There is one error that occurs in several places in the rules. This is the use of the plural word "dice" when referring to a single die.

There's a bit of an atlantic divide here. As has been pointed out above, it is acceptable to use dice as singular in English. It seems like "die" is used as singular in US English, but here in England I think it would be unusual to hear "die" used.

In these cases and many other historical battles the advancing army moved as a whole formation instead of only part of the army moving and not in starts and stops.

My view, and this is reflected in the rules, is that it is difficult to move a body of thousands of men in unison. I believe that in reality the different bodies of men making up an army (sometimes differently equippped and trained and of different nationalities) would not all move in time at a uniform rate. To maintain a relatively straight battle line would require the line stopping and waiting for units to catch up. This is what happens in Sword & Spear. The units do not all move at the same time, but you can maintain a solid line. It might look disjointed during a turn, but you can normally keep a battle line by the end of the turn. And as pointed out above, group moves make this easier two commanders would enable a line of six units (which would normally be the main battle line) to move as two groups.

The following two photos are from two different games, both at the end of the second turn. You can see that battle lines have been maintained.

picture

Full AAR here:
link

picture

Full AAR here:
link

For extracts from and links to more reviews of these rules see my website here:
link

Mark

Zargon06 Oct 2014 8:44 a.m. PST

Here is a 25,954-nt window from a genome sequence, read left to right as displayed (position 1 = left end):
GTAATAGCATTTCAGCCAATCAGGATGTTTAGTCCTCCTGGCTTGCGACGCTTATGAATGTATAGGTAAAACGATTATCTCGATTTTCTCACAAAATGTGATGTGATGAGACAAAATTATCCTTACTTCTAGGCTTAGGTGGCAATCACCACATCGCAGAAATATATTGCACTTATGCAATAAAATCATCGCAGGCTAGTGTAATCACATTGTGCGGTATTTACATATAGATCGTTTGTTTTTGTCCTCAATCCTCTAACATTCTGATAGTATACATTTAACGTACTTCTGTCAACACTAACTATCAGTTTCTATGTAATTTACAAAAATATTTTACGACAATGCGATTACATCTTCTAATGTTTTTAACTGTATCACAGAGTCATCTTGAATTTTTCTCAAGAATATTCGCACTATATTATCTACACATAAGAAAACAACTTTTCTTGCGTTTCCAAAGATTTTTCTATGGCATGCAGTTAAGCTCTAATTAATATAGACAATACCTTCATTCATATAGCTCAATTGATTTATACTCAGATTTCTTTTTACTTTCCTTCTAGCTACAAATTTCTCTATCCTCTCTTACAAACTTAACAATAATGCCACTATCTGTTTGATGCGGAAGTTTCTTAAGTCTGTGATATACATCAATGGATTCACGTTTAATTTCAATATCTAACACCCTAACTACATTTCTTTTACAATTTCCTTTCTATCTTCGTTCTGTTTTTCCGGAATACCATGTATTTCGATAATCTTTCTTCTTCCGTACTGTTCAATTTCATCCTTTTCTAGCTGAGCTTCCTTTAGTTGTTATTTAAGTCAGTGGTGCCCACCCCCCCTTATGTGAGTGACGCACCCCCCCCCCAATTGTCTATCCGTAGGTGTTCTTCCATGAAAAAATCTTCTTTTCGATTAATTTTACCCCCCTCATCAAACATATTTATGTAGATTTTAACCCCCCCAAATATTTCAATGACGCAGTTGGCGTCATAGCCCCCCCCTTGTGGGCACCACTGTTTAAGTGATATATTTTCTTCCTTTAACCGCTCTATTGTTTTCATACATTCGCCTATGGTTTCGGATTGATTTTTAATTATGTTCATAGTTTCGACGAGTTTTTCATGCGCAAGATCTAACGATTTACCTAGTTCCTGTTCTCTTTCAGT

Lot of plonking factors going on here, I'm in the camp of too old to care, as in Tomato-tomato hah!
The main thing is I bought the rules, and by gosh I read them ' the whole way through' this is a rare occurrence indeed, I then went and got out a bunch of old 15mm DBM Feudal English and proceeded to dust them off (many years of dust too:) and built 2 forces of 350 pnts set up a 3x3 foot table, dragged out some terrain and here's the amazing thing I'm all set up to play..
Most incredible as I can count the last time I did this on two hands and was so enthusiastic.
I'm soloing the rules I'm playing it slow and getting my rusty old brain around them (surprisingly fun,easy and shock horror I'm enjoying myself with a set of rules that tick the boxes in my head for having a good fun time.)
Now I know there will be professional rule breakers out there who will push the destroy button on them you know the type, well guess what I'm not playing you so I'm happy and that's the most important thing to me.
So to all the rest enjoy a fun set of rules.
Cheers happy gaming and I'm off to pull a bunch of dice out of a bag and see what the gods of war have in store for my protagonists
Oh and thanks to Mark Lewis for a clear and easily readable set of rules I also cannot wait for the fantasy bolt on (I'll get to dust of my GW Beastmen next :)

Alcibiades06 Oct 2014 10:07 a.m. PST

I have played six face to face games and one solo game with these rules and must say I am delighted at both how much fun the rules are and how they play out. All seven battles were fought out with historical opponents and gave very good results. In my mind, these give a pretty darn good representation of ancient warfare. With the demise of DBM our group tried out a number of different rules sets that didn't really impress with the result that our ancients armies sat on their shelves collecting dust. Since discovering S&S, ancients is back in the rotation and is played more now than in a number of years.

Well done, Mark Lewis.

PS These rules work amazingly well for solo play. The dice activation system and the consequent limit on what can be done in a particular turn is very well suited for the solo general.

HANS GRUBER06 Oct 2014 10:25 a.m. PST